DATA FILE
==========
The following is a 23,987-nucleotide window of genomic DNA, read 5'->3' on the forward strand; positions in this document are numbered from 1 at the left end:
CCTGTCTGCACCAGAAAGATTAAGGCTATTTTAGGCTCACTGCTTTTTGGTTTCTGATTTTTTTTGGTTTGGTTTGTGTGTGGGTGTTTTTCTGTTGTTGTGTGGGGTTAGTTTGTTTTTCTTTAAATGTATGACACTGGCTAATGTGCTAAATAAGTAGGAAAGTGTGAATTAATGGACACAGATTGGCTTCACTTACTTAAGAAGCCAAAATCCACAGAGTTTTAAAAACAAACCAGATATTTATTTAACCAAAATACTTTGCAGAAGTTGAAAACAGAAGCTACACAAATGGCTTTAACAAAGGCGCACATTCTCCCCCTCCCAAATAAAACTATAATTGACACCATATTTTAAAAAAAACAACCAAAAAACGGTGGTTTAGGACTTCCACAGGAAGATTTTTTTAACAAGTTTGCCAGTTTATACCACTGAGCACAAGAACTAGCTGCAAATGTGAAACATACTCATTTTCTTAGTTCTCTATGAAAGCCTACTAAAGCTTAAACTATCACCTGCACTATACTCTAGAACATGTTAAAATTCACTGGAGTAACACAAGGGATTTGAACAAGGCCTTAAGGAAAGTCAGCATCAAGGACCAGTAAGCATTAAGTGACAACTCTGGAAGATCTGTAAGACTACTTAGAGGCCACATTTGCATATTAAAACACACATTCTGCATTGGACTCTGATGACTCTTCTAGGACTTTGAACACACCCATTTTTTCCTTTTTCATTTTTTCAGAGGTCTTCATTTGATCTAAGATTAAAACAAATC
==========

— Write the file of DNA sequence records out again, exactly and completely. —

The following is a 23,987-nucleotide window of genomic DNA, read 5'->3' on the forward strand; positions in this document are numbered from 1 at the left end:
CCTGTCTGCACCAGAAAGATTAAGGCTATTTTAGGCTCACTGCTTTTTGGTTTCTGATTTTTTTTGGTTTGGTTTGTGTGTGGGTGTTTTTCTGTTGTTGTGTGGGGTTAGTTTGTTTTTCTTTAAATGTATGACACTGGCTAATGTGCTAAATAAGTAGGAAAGTGTGAATTAATGGACACAGATTGGCTTCACTTACTTAAGAAGCCAAAATCCACAGAGTTTTAAAAACAAACCAGATATTTATTTAACCAAAATACTTTGCAGAAGTTGAAAACAGAAGCTACACAAATGGCTTTAACAAAGGCGCACATTCTCCCCCTCCCAAATAAAACTATAATTGACACCATATTTTAAAAAAAACAACCAAAAAACGGTGGTTTAGGACTTCCACAGGAAGATTTTTTTAACAAGTTTGCCAGTTTATACCACTGAGCACAAGAACTAGCTGCAAATGTGAAACATACTCATTTTCTTAGTTCTCTATGAAAGCCTACTAAAGCTTAAACTATCACCTGCACTATACTCTAGAACATGTTAAAATTCACTGGAGTAACACAAGGGATTTGAACAAGGCCTTAAGGAAAGTCAGCATCAAGGACCAGTAAGCATTAAGTGACAACTCTGGAAGATCTGTAAGACTACTTAGAGGCCACATTTGCATATTAAAACACACATTCTGCATTGGACTCTGATGACTCTTCTAGGACTTTGAACACACCCATTTTTTCCTTTTTCATTTTTTCAGAGGTCTTCATTTGATCTAAGATTAAAACAAATC